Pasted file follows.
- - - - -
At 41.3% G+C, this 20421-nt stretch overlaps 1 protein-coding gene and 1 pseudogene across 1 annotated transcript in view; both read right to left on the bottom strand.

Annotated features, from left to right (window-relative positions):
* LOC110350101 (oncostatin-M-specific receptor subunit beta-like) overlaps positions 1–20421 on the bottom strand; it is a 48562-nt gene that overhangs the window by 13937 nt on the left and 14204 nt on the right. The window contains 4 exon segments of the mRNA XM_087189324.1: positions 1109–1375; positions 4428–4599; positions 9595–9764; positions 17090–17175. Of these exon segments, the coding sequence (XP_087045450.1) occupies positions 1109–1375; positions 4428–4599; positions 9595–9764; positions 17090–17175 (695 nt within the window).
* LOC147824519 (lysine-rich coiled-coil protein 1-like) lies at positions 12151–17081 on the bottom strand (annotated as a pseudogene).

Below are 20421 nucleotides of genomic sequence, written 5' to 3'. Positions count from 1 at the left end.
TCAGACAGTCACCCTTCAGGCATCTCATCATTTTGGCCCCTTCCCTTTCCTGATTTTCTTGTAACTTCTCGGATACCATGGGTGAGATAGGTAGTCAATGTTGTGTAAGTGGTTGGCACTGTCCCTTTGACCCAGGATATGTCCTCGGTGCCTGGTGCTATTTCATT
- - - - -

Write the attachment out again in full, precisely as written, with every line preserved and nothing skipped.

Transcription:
At 41.3% G+C, this 20421-nt stretch overlaps 1 protein-coding gene and 1 pseudogene across 1 annotated transcript in view; both read right to left on the bottom strand.

Annotated features, from left to right (window-relative positions):
* LOC110350101 (oncostatin-M-specific receptor subunit beta-like) overlaps positions 1–20421 on the bottom strand; it is a 48562-nt gene that overhangs the window by 13937 nt on the left and 14204 nt on the right. The window contains 4 exon segments of the mRNA XM_087189324.1: positions 1109–1375; positions 4428–4599; positions 9595–9764; positions 17090–17175. Of these exon segments, the coding sequence (XP_087045450.1) occupies positions 1109–1375; positions 4428–4599; positions 9595–9764; positions 17090–17175 (695 nt within the window).
* LOC147824519 (lysine-rich coiled-coil protein 1-like) lies at positions 12151–17081 on the bottom strand (annotated as a pseudogene).

Below are 20421 nucleotides of genomic sequence, written 5' to 3'. Positions count from 1 at the left end.
TCAGACAGTCACCCTTCAGGCATCTCATCATTTTGGCCCCTTCCCTTTCCTGATTTTCTTGTAACTTCTCGGATACCATGGGTGAGATAGGTAGTCAATGTTGTGTAAGTGGTTGGCACTGTCCCTTTGACCCAGGATATGTCCTCGGTGCCTGGTGCTATTTCATT